Mumbai: When Avnish Bajaj, managing director at Mumbai-based Matrix Partners, was an entrepreneur, he believed that venture capitalists (VCs) didn’t work hard. “I had this misconception that they were out golfing and on these various boondoggles,” he says.
Now on the other side of the fence, he obviously knows better, but his experience as an entrepreneur—he founded online marketplace Baazee and sold it to eBay in 2002—who has worked closely with VCs, gives him a few valuable insights. For instance, he’s sensitive to the fact that entrepreneurs don’t like being micro-managed by over involved VCs. Bajaj is not the only one in the country’s recently revived venture capital industry who thinks along such lines. In the past 12-18 months, entrepreneurs across India have found themselves discussing business plans with people who seem to know what they’re talking about—shaping businesses out of ideas. We call them entrepreneur-VCs—folks who built and sold their own start-ups, sometimes more than one, before turning VCs themselves.
Start-ups who have been funded by such VCs in recent months have often found the relationship go beyond doling out dollars. Bangalore-based JiGrahak Mobility Solutions, for instance, was able to hire a couple of senior managers with 10-12 years of industry experience because of references by its VC, Helion Venture Partners Llc. “One of the good things about Helion is their ability to understand the business cycle,” says Saurabh Jain, CEO, JiGrahak. Helion, in fact, was the first VC in the country to be formed in the classic Silicon Valley mould. Two of the four founders—Ashish Gupta and Sanjeev Aggarwal—are seasoned entrepreneurs. Gupta co-founded Silicon Valley start-ups Junglee Corp. (acquired by Amazon in 1998) and Tavant Technologies Inc., before relocating to Bangalore last year. He’s also been an angel investor in several start-ups, among them Gurgaon-based Daksh eServices Pvt. Ltd, which Aggarwal co-founded and sold to IBM in 2004. They are backed by Kanwaljit Singh, who led marketing operations at Unilever and Intel Corp., and Rahul Chandra, the only one with a pure VC background. “Our approach to deal making is to see what problem the start-up is trying to solve,” says Singh, a learning from his Unilever stint. Today, Helion, headquartered in Bangalore and Gurgaon, is the fastest early-stage deal maker, with 10 deals since its launch last August.
The phenomenon of entrepreneur-VCs, if it persists, could change the way start-up businesses are built in the country. Even more so because such VCs take their cues from the Silicon Valley, where almost all the top quartile venture capital firms are founded and led by former entrepreneurs. The Valley’s success at shaping pioneering companies out of garage start-ups is rooted to a large extent in the character of its VC community.
In recent months, many of the Bay Area’s top quartile investors have set up base in the country and their local teams are usually led by former entrepreneurs. Examples include Alok Mittal, co-founder of jobs portal Jobsahead (acquired by Monster Inc. in 2004), who now heads Gurgaon-based Canaan Partners, serial entrepreneur Vani Kola (RightWorks, NthOrbit) at Bangalore-based NEA IndoUS Ventures and Nikhil Khattau, founding CEO of Sun F&C Asset Management (sold to Principal Financial Group in 2004) at Mayfield Fund in Mumbai. Others, such as Norwest Venture Partners, Kleiner, Perkins Caulfield & Byers, Draper Fisher Jurvetson and Bessemer Venture Partners are in the process of setting up local teams here.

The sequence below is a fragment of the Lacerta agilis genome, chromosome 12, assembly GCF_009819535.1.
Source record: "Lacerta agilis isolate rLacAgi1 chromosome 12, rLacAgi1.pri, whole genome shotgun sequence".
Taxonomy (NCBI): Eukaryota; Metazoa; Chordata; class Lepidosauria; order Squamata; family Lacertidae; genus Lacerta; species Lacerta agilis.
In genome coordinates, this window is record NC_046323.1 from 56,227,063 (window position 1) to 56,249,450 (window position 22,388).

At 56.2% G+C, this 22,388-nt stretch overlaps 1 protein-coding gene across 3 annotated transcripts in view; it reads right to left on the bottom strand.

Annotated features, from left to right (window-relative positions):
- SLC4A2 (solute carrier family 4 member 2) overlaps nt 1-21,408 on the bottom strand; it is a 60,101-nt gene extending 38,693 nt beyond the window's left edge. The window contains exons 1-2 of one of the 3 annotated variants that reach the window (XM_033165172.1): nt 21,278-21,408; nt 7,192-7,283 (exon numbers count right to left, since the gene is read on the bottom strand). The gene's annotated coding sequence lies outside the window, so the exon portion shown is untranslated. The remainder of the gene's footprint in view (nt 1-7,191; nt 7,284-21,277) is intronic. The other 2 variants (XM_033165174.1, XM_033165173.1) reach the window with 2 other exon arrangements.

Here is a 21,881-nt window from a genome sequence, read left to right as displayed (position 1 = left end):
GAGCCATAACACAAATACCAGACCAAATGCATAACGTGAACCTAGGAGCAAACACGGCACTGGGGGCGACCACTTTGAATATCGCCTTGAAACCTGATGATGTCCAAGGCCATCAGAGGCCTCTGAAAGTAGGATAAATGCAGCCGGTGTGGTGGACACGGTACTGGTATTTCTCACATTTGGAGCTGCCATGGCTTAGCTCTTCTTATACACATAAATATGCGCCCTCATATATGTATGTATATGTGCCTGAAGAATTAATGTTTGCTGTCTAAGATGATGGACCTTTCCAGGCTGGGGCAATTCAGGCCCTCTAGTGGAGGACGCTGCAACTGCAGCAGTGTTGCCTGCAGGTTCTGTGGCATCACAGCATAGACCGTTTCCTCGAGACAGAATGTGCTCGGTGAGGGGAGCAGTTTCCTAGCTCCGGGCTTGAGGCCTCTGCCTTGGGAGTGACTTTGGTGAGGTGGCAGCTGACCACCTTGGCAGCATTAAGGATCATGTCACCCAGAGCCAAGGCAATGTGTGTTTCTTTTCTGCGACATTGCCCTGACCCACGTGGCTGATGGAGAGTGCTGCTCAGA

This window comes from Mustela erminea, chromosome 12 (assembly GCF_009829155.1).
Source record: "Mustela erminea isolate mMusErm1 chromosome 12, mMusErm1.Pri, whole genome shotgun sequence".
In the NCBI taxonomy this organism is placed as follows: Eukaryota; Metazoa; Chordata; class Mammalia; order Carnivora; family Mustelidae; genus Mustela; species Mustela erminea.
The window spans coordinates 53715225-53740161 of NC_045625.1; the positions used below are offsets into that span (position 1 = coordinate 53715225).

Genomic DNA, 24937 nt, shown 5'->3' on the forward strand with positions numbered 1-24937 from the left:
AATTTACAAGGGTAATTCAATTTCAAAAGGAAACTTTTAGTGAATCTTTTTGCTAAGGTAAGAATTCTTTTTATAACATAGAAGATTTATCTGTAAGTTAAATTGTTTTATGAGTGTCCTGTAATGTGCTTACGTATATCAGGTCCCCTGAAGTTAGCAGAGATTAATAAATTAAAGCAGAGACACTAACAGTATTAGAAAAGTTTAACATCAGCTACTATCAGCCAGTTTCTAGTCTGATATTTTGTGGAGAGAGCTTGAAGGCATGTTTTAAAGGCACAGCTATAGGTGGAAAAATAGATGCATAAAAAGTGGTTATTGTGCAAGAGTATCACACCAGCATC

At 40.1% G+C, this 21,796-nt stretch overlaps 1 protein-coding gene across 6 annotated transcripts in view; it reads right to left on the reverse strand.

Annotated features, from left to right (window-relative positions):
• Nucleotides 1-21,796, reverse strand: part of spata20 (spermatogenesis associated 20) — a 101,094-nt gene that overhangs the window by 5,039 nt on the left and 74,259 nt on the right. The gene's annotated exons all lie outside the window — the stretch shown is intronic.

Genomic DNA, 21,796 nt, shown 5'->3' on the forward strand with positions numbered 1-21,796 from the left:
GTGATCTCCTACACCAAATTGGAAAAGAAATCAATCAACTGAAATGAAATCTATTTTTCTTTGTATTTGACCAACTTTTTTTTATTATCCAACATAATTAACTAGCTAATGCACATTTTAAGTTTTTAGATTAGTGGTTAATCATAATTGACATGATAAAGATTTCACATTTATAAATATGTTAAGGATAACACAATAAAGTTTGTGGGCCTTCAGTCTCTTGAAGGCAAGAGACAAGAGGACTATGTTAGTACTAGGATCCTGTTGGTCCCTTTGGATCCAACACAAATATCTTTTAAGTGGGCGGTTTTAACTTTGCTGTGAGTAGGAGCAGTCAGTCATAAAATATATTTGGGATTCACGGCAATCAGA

The current generation believes that their experience will make this era of investing far more successful. “In the first (dotcom) phase, people did not have operating backgrounds and that diminished the value they could bring to the table,” says Canaan’s Mittal. While, on the one hand, they have a nose for deals because they were once on the other side, their backgrounds prove more handy post-deal. “If it is an Internet company, I can sit in on strategy and get into details of search engine marketing,” says Bajaj. Bangalore-based 4 Interactive, an Internet and mobile start-up that Matrix has invested in, agrees. “In our space, there is not enough market research data available and the only way to find out is through experience,” says co-founder of 4 Interactive Shriram Adukoorie .
Venture capital investing this round is also different in terms of deal types. Deal sizes are more proportionate to the stage the company is in. So, in early stage funding, deal sizes have become smaller, but the number of deals has grown. “Looking back at the group of investors then, most of us were new to the space,” says Sandeep Singhal, director, Nexus India Capital. Singhal was part of the Rupert Murdoch-backed venture capital firm eVentures India in 1999-2000. Post-bust, Singhal co-founded health care services firm Medusind Solutions, an experience he says gave him a better understanding of the finer details of working with entrepreneurs.
But it is not a given that all entrepreneurs make good VCs. “A lot of entrepreneurs, particularly those who had not scaled up their companies, can be bad investors. They think they know the answers, but they don’t” says Naren Gupta, managing director, Nexus. He believes a well-rounded investment team should have experience both on the financial and operations side. Gupta co-founded embedded software company Integrated Systems in the US in 1980 and took it public in 1990 and has been a VC and angel investor in the US since then.
The jury is still out on whether India’s latest experiment with venture capital investing will bear better fruits than the first round. Meanwhile, a few successful exits since the dotcom bust—such as Monster’s acquisition of Jobsahead.com in 2004 and India Infoedge’s IPO last year—give the country’s entrepreneur VCs hope that there will be more this time around.